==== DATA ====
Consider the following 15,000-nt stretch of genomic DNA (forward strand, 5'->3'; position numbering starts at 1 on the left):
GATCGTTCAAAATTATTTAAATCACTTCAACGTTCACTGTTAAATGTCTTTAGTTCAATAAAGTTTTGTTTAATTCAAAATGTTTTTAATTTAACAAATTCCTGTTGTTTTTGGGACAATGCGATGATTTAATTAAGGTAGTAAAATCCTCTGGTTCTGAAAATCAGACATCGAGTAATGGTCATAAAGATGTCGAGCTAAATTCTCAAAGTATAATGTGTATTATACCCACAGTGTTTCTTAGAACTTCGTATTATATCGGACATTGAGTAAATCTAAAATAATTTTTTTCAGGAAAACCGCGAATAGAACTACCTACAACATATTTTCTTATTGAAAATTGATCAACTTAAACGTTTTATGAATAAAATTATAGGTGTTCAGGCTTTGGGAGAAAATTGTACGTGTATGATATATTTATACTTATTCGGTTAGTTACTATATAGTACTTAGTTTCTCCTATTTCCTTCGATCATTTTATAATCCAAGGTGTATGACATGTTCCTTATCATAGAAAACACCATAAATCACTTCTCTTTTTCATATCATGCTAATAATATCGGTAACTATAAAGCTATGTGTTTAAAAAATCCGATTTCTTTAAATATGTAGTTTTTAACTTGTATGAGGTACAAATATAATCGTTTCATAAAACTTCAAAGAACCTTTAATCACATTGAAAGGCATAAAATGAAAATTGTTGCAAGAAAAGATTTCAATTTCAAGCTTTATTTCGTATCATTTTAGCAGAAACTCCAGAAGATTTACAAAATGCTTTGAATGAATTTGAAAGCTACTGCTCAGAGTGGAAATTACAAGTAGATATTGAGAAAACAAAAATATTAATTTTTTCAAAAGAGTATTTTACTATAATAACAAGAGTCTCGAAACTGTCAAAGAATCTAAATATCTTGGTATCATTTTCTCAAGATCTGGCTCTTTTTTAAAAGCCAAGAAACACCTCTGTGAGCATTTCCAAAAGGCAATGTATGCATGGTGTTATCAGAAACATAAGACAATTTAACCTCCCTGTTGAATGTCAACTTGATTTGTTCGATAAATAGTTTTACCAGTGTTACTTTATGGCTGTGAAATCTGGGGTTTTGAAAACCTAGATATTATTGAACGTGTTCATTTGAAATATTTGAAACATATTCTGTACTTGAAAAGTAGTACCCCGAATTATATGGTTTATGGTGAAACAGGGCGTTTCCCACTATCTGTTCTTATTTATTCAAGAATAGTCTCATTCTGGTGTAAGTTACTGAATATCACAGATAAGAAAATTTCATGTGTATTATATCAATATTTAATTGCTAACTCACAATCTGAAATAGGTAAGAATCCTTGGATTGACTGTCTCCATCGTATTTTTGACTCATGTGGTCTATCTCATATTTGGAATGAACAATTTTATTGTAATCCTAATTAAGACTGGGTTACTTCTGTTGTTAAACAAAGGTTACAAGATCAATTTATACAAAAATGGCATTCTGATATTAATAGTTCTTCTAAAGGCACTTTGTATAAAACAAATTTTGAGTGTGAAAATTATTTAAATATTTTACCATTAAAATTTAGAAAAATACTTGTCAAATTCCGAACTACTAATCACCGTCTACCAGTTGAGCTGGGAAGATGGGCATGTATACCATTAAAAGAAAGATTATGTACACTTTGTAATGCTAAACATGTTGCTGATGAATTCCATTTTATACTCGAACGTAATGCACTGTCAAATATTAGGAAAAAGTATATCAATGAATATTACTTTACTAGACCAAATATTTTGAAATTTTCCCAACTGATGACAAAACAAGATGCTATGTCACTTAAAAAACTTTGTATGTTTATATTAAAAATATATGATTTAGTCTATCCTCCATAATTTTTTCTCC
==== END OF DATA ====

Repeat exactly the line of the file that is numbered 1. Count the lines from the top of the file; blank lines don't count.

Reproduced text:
Consider the following 15,000-nt stretch of genomic DNA (forward strand, 5'->3'; position numbering starts at 1 on the left):